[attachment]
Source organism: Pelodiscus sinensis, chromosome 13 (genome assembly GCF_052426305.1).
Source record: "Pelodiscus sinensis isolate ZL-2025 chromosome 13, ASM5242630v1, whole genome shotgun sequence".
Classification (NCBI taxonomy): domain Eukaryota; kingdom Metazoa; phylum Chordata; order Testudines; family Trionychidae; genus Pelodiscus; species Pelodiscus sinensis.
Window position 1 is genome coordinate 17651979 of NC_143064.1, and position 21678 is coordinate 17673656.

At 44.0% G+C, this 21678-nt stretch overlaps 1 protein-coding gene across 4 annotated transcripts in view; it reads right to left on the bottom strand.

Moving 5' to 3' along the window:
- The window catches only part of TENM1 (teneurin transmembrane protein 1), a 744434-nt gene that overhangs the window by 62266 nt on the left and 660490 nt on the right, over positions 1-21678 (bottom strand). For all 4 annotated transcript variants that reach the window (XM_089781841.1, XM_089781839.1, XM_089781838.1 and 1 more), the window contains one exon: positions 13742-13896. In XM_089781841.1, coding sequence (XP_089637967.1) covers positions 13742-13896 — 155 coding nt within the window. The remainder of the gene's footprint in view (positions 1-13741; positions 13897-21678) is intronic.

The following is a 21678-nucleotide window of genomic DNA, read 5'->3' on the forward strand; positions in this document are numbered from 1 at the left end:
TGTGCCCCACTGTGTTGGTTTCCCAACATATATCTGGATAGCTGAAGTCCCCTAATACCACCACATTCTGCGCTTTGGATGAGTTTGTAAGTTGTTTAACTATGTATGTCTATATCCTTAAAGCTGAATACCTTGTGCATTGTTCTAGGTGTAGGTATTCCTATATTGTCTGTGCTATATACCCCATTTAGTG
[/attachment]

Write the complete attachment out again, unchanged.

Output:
Source organism: Pelodiscus sinensis, chromosome 13 (genome assembly GCF_052426305.1).
Source record: "Pelodiscus sinensis isolate ZL-2025 chromosome 13, ASM5242630v1, whole genome shotgun sequence".
Classification (NCBI taxonomy): domain Eukaryota; kingdom Metazoa; phylum Chordata; order Testudines; family Trionychidae; genus Pelodiscus; species Pelodiscus sinensis.
Window position 1 is genome coordinate 17651979 of NC_143064.1, and position 21678 is coordinate 17673656.

At 44.0% G+C, this 21678-nt stretch overlaps 1 protein-coding gene across 4 annotated transcripts in view; it reads right to left on the bottom strand.

Moving 5' to 3' along the window:
- The window catches only part of TENM1 (teneurin transmembrane protein 1), a 744434-nt gene that overhangs the window by 62266 nt on the left and 660490 nt on the right, over positions 1-21678 (bottom strand). For all 4 annotated transcript variants that reach the window (XM_089781841.1, XM_089781839.1, XM_089781838.1 and 1 more), the window contains one exon: positions 13742-13896. In XM_089781841.1, coding sequence (XP_089637967.1) covers positions 13742-13896 — 155 coding nt within the window. The remainder of the gene's footprint in view (positions 1-13741; positions 13897-21678) is intronic.

The following is a 21678-nucleotide window of genomic DNA, read 5'->3' on the forward strand; positions in this document are numbered from 1 at the left end:
TGTGCCCCACTGTGTTGGTTTCCCAACATATATCTGGATAGCTGAAGTCCCCTAATACCACCACATTCTGCGCTTTGGATGAGTTTGTAAGTTGTTTAACTATGTATGTCTATATCCTTAAAGCTGAATACCTTGTGCATTGTTCTAGGTGTAGGTATTCCTATATTGTCTGTGCTATATACCCCATTTAGTG